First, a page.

We are writing to you with regard to The National Gandhi Day of Service, an annual national community service project in which GW took part on Sept. 30. We were disappointed to see that The Hatchet chose not to cover the project even though one of our coordinators personally came by The Hatchet office to drop off a media advisory announcing the event.
The National Gandhi Day of Service is a national service project that is aimed at getting college students to play more active roles in their communities. Nationally, there were 40 schools and one private company (Chevron Oil Company’s Houston Office) that took part this year. GW decided to do a joint project with six other schools in the D.C. area that were registered to take part in NGDOS. In total about 60 people came out to volunteer for the joint project, which GW hosted.
With the number of volunteers, we were able to help out at three different service sites. One of the sites was Miriam’s Kitchen right here on GW’s campus. At Miriam’s Kitchen, NGDOS volunteers performed one of Miriam’s periodic Kitchen Cleans, where the entire kitchen was scrubbed from top to bottom. The second site NGDOS volunteers worked at was the Capital Area Food Bank in Northeast Washington. There, volunteers helped sort and organize the donated foodstuffs the Food Bank received over the past month. The last site we worked at was with the Anacostia Watershed Society. The AWS had organized a tree-planting project and trash pick-up along the northeast branch of the Anacostia River. There, with AWS volunteers, we were able to plant a total of 120 trees and generally clean up the area along the river.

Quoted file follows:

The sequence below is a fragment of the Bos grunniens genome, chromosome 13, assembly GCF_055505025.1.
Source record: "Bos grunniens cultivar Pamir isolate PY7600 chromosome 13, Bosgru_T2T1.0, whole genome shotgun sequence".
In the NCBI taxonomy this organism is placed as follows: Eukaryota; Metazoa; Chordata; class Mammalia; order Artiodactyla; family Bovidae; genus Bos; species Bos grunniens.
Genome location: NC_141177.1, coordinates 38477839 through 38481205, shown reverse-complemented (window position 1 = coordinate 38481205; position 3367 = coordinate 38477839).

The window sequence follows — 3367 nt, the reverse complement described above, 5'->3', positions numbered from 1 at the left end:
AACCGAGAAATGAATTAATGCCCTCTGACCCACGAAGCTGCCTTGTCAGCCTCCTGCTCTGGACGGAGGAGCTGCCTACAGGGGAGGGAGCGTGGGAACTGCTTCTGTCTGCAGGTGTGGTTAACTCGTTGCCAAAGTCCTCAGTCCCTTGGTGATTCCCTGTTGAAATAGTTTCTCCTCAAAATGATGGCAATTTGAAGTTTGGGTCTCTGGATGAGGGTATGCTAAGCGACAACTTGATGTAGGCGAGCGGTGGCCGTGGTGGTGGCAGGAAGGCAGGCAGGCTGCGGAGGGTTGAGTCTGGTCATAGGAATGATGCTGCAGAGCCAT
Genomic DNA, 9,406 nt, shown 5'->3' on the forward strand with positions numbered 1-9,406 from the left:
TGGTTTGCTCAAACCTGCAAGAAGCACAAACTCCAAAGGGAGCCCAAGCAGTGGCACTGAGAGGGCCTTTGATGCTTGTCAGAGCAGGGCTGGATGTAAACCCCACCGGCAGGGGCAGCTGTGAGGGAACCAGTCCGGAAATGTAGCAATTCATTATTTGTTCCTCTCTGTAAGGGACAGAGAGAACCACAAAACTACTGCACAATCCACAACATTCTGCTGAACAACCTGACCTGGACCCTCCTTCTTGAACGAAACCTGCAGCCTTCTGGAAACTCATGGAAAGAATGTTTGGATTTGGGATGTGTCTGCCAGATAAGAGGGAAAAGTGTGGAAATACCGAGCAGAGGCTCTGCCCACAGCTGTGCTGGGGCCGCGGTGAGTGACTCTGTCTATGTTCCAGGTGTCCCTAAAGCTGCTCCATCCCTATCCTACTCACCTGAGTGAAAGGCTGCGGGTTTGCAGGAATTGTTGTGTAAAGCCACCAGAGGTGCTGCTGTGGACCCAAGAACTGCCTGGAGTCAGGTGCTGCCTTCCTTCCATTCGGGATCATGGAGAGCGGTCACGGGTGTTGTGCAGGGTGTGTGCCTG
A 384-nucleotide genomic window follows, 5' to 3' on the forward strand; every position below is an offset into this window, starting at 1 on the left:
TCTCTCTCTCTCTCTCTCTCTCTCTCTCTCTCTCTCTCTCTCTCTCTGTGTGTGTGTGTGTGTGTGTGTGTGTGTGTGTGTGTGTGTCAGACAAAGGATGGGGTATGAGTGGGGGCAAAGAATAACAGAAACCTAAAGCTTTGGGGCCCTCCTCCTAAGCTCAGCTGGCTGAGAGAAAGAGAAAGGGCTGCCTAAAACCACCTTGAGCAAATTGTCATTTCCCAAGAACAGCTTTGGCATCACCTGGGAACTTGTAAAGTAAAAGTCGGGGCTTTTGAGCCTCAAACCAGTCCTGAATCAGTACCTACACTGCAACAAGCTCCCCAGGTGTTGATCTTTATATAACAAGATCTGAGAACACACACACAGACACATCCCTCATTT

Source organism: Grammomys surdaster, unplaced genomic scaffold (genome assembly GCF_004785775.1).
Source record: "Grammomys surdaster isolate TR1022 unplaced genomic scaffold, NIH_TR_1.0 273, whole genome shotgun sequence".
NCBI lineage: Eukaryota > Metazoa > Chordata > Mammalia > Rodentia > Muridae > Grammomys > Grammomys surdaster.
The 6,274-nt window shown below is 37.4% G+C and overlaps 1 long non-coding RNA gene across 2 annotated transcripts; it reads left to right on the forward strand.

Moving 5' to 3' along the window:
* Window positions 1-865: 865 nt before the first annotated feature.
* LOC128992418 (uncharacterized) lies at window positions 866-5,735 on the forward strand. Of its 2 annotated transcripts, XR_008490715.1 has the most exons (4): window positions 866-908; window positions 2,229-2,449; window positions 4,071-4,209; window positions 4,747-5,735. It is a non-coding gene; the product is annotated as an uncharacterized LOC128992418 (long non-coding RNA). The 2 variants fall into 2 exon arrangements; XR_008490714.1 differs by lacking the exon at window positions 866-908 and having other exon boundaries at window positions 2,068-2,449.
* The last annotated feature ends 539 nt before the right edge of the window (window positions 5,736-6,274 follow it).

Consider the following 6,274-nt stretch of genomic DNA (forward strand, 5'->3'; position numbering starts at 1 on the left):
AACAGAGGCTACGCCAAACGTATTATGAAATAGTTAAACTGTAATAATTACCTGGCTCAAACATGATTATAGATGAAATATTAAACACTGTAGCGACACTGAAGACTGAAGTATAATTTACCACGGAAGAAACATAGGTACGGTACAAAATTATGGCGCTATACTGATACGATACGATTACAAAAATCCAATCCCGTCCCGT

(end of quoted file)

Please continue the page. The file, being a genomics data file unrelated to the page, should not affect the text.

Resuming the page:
In summary D.C.’s joint National Gandhi Day of Service was a huge success – a large number of people came out to volunteer, and a lot of good work was done in and around D.C. In addition, this year’s NGDOS was one of the few times GW and other D.C. universities came together to act as members of one community. It was because of the success of the day, the united nature of the effort and the fact that GW hosted the project, that we were all very disappointed and ashamed as GW students that The Hatchet did not cover the event. We hope in the future that The Hatchet will place more importance on service projects than on stories about missing cell phones – a front page story that ran Oct. 10.
We did want to mention that when we called an editor at The Hatchet about why they did not cover D.C.’s National Gandhi Day of Service, he said that it was an oversight on the part of The Hatchet and that he was sorry.-Kamal PathakVikas GuptaSmita KampaniNGDOS 2000 D.C. coordinators